The Cranbury Historic District was listed on the National Register of Historic Places in 1980. Portions of the content on this web page were adapted from a copy of the original nomination document. [‡] .
Cranbury is the best preserved 19th century village in Middlesex County. Its collection of fine frame buildings ranging from the late 18th century to the early 20th century project an excellent portrayal of the 19th century.
While there are many small 19th century cross-road villages or small mill towns in New Jersey, few are in such an undisturbed environment as that of Cranbury.
Most of the buildings in the Cranbury Historic District can be portrayed as vernacular Greek Revival or Victorian although many exhibit features which appear to have been influenced, if not directed, by the masters. Federal, Greek Revival, Italianate, and Queen Anne styles and details are all in evident throughout the town — albeit sometimes in awkward dimensions.
Rather than just reflecting the quality of an architect/ builder, however, Cranbury embodies the hopes and aspirations of the nation in the mid-19th century. Optimism, faith, and reasoned growth are part of what Cranbury represented and continues to represent.
It is this assemblage of buildings — historically and architecturally — which makes Cranbury an attractive entity unique from any other contemporary villages. It is this identity which sets Cranbury aside from its nearby surroundings of look-alike suburbs and modern commercial developments creating a significant historical village.
The architectural styles in the Cranbury Historic District range from the Federal period to the 20th century Bungalow. Primarily vernacular in design the buildings nonetheless project an aesthetic appearance and many fine details.
The Federal style buildings in the Cranbury Historic District are best identified by the elliptical doorway motif. The Brainerd Institute, 53 and 85 North Main Street and 47 South Main Street all exhibit this feature in Cranbury and date from the mid-19th century — quite late for Federal details. Earlier buildings such as the Cranbury Inn, 68 North Main Street, 16 and 49 South Main Street do not have this feature although their form and interior detailing does suggest the Federal period. The house at 43 South Main Street has an early Federal form, but also features an added pattern-book Greek Revival entrance portico.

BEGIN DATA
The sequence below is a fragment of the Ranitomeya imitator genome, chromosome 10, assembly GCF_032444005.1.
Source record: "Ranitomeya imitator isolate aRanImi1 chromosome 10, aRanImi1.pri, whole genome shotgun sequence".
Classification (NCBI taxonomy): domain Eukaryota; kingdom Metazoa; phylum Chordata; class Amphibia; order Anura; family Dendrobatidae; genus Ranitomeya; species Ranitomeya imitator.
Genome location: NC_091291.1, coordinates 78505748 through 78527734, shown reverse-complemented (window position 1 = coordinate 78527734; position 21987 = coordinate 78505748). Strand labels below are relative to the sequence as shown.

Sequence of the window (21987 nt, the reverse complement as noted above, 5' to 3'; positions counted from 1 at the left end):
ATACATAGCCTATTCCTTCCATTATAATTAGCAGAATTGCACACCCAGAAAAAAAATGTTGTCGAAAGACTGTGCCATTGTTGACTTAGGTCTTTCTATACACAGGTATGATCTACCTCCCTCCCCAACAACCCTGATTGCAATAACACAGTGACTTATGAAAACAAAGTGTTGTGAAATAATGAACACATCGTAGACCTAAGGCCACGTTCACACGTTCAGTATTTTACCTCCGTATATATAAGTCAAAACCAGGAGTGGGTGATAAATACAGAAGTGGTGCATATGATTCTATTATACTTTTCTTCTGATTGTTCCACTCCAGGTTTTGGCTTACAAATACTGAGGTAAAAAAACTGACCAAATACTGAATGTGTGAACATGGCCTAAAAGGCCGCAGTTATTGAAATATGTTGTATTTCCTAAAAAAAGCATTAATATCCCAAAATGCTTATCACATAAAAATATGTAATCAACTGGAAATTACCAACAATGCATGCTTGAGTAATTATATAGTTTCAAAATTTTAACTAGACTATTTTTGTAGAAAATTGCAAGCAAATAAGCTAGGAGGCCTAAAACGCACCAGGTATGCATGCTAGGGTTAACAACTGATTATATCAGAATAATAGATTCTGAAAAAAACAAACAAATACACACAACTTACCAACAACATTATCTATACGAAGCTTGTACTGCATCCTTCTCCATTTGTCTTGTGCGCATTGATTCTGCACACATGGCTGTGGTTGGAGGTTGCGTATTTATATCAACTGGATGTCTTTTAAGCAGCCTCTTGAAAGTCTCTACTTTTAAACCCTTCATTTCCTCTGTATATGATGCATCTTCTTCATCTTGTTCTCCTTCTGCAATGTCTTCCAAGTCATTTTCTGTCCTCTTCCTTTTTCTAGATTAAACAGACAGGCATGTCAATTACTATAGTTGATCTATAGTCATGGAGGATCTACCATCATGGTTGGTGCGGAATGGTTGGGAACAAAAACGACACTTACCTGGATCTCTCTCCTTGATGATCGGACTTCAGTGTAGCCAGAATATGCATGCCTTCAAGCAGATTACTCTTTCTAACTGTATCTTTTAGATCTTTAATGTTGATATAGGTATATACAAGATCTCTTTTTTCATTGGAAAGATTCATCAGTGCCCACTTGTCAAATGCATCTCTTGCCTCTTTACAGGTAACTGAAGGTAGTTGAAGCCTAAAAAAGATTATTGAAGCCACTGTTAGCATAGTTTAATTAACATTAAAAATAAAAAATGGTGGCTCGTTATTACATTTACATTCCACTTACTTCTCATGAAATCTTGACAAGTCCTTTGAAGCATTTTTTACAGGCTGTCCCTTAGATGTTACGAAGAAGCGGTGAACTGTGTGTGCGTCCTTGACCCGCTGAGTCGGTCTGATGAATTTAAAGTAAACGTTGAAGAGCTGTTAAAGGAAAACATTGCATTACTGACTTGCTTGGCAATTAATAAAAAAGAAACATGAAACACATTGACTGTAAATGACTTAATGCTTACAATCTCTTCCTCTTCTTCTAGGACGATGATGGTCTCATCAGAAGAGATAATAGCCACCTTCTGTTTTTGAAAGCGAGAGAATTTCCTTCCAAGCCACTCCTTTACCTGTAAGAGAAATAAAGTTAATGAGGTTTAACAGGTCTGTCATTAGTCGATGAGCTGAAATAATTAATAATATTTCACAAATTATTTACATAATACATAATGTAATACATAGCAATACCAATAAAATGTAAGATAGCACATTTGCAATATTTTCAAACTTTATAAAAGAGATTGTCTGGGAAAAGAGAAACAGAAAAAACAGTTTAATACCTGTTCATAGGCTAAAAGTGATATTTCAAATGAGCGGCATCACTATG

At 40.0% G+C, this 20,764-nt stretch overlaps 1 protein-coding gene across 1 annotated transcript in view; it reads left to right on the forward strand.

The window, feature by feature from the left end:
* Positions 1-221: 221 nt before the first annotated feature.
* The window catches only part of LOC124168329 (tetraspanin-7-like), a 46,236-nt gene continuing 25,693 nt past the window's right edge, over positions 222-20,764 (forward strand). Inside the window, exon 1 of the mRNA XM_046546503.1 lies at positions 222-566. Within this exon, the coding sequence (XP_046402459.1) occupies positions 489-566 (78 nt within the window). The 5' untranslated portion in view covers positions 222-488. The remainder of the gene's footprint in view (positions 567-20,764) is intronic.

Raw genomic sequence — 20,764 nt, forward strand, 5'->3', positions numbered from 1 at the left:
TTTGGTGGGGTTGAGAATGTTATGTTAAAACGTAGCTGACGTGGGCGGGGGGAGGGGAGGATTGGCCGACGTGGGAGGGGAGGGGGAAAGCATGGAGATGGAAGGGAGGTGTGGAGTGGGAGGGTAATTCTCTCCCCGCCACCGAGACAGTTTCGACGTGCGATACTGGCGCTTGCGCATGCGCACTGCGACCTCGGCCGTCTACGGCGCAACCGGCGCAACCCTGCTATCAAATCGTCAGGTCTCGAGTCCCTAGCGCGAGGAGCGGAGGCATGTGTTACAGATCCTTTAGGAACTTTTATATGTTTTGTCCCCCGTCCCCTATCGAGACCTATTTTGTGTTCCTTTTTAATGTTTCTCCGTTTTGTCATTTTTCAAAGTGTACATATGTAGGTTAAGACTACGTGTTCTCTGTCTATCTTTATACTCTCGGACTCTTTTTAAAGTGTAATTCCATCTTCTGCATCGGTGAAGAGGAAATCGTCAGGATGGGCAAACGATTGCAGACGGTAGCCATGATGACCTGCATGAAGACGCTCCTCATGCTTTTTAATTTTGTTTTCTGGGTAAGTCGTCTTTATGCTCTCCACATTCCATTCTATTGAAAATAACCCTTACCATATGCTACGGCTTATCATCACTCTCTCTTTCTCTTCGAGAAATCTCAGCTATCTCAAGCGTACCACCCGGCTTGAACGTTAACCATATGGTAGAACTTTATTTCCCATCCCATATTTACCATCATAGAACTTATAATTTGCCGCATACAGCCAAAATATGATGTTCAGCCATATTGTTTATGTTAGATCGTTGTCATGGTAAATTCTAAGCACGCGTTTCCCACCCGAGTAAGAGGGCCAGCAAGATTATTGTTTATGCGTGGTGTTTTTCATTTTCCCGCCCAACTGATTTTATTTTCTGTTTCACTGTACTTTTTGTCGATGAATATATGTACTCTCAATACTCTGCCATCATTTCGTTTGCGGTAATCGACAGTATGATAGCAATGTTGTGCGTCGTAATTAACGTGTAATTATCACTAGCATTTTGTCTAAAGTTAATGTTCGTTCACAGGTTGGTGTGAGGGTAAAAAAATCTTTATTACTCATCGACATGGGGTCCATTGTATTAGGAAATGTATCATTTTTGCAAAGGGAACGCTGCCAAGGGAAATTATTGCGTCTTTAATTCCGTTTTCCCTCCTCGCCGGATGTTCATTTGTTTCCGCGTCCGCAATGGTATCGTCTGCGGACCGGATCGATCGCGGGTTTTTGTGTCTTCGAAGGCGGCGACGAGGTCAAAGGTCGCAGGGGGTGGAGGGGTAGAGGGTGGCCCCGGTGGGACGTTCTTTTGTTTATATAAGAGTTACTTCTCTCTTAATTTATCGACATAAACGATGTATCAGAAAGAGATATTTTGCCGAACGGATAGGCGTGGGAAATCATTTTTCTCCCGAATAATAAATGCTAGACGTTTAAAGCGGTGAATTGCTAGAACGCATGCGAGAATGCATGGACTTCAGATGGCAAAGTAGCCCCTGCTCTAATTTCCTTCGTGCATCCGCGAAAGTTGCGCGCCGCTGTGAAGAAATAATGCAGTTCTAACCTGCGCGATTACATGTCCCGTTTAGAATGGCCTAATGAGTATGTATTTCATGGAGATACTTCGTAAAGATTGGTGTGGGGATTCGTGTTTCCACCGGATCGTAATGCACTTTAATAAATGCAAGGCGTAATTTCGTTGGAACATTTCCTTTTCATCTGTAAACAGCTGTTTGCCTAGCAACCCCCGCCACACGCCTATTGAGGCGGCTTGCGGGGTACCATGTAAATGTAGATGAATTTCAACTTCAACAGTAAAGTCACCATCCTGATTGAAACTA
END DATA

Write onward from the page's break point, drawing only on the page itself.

The Greek Revival building is the most predominant form in the Cranbury Historic District. Fine examples such as the First Presbyterian Church, 10 Park Place, 26 Maplewood Avenue, and 11 North Main Street rival the best Greek Revival buildings in New Jersey. Numerous other mid-19th century dwellings in Cranbury represent the vernacular of the Greek Revival style at its best. The building as constructed in Cranbury was a five-bay, center-hall building or a small three-bay, side-hall unit. The side and fanlight doorways are typical as are the simple paneled frieze and corner boards. Examples are at 6 Westminster Place and 5 South Main Street. Other Greek Revival buildings in Cranbury are at 1-5 Scott Avenue; 11, 31, 42, and 54 North Main Street and 12, 16, 41, and 57 South Main Street.
Carpenter Gothic features are not uncommon in Cranbury, but generally are incorporated in buildings with other features. Two of the clearest Victorian Gothic buildings are at 5 Prospect Street and 10 South Main Street.
The Italianate form is represented by 1 Prospect Street, 39 South Main Street, 95 North Main Street, and the S. Jernee House at 9 Park Place.
Conservative building forms held true in Cranbury for nearly half a century and as a result fanciful later Victorian buildings are uncommon in the village. Two exceptions are the Queen Anne style buildings erected for the Silvers in the 1880's. The one is at 1 North Main Street and the other at 46 North Main Street. A simpler example of the style is the house at 101 North Main Street. Colonial Revival buildings are represented by 40 South Main Street and the Old Cranbury Schoolhouse (6 Bunker Hill Drive).
Several 20th century Bungalows are also in the Cranbury Historic District. Two particularly fine examples are side-by-side at 86 and 88 North Main Street and were built in the 1920's.
In total, Cranbury Historic District has a fine collection of architecturally significant buildings. Not all of them have been pinpointed in this essay which singles out the finest and the most representative. The major visual impact of the Cranbury Historic District, however, is its overall ambiance. Although differences in styles and details are common from building to building the overall scale and massing of the structures are uniform providing aesthetic streetscapes throughout the village.